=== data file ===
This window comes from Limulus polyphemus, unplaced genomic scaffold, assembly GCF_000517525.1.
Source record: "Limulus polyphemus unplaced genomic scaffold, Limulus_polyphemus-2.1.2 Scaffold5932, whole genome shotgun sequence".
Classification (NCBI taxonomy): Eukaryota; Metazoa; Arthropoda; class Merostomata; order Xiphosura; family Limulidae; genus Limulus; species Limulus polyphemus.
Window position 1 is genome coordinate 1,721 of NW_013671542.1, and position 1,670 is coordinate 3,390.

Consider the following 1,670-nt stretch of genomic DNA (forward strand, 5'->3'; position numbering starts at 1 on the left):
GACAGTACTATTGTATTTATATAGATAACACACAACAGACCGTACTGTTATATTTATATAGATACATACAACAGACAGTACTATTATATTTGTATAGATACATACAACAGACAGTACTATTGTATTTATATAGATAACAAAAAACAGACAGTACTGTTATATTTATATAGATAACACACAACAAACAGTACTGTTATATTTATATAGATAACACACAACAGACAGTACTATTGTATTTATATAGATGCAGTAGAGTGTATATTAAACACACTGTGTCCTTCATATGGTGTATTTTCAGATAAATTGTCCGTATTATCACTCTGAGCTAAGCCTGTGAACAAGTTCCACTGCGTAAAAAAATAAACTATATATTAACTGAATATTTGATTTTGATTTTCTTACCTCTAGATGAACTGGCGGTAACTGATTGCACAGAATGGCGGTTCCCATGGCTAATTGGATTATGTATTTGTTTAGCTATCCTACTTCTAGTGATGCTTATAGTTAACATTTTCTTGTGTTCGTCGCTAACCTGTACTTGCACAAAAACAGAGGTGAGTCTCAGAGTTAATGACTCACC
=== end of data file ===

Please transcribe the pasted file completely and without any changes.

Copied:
This window comes from Limulus polyphemus, unplaced genomic scaffold, assembly GCF_000517525.1.
Source record: "Limulus polyphemus unplaced genomic scaffold, Limulus_polyphemus-2.1.2 Scaffold5932, whole genome shotgun sequence".
Classification (NCBI taxonomy): Eukaryota; Metazoa; Arthropoda; class Merostomata; order Xiphosura; family Limulidae; genus Limulus; species Limulus polyphemus.
Window position 1 is genome coordinate 1,721 of NW_013671542.1, and position 1,670 is coordinate 3,390.

Consider the following 1,670-nt stretch of genomic DNA (forward strand, 5'->3'; position numbering starts at 1 on the left):
GACAGTACTATTGTATTTATATAGATAACACACAACAGACCGTACTGTTATATTTATATAGATACATACAACAGACAGTACTATTATATTTGTATAGATACATACAACAGACAGTACTATTGTATTTATATAGATAACAAAAAACAGACAGTACTGTTATATTTATATAGATAACACACAACAAACAGTACTGTTATATTTATATAGATAACACACAACAGACAGTACTATTGTATTTATATAGATGCAGTAGAGTGTATATTAAACACACTGTGTCCTTCATATGGTGTATTTTCAGATAAATTGTCCGTATTATCACTCTGAGCTAAGCCTGTGAACAAGTTCCACTGCGTAAAAAAATAAACTATATATTAACTGAATATTTGATTTTGATTTTCTTACCTCTAGATGAACTGGCGGTAACTGATTGCACAGAATGGCGGTTCCCATGGCTAATTGGATTATGTATTTGTTTAGCTATCCTACTTCTAGTGATGCTTATAGTTAACATTTTCTTGTGTTCGTCGCTAACCTGTACTTGCACAAAAACAGAGGTGAGTCTCAGAGTTAATGACTCACC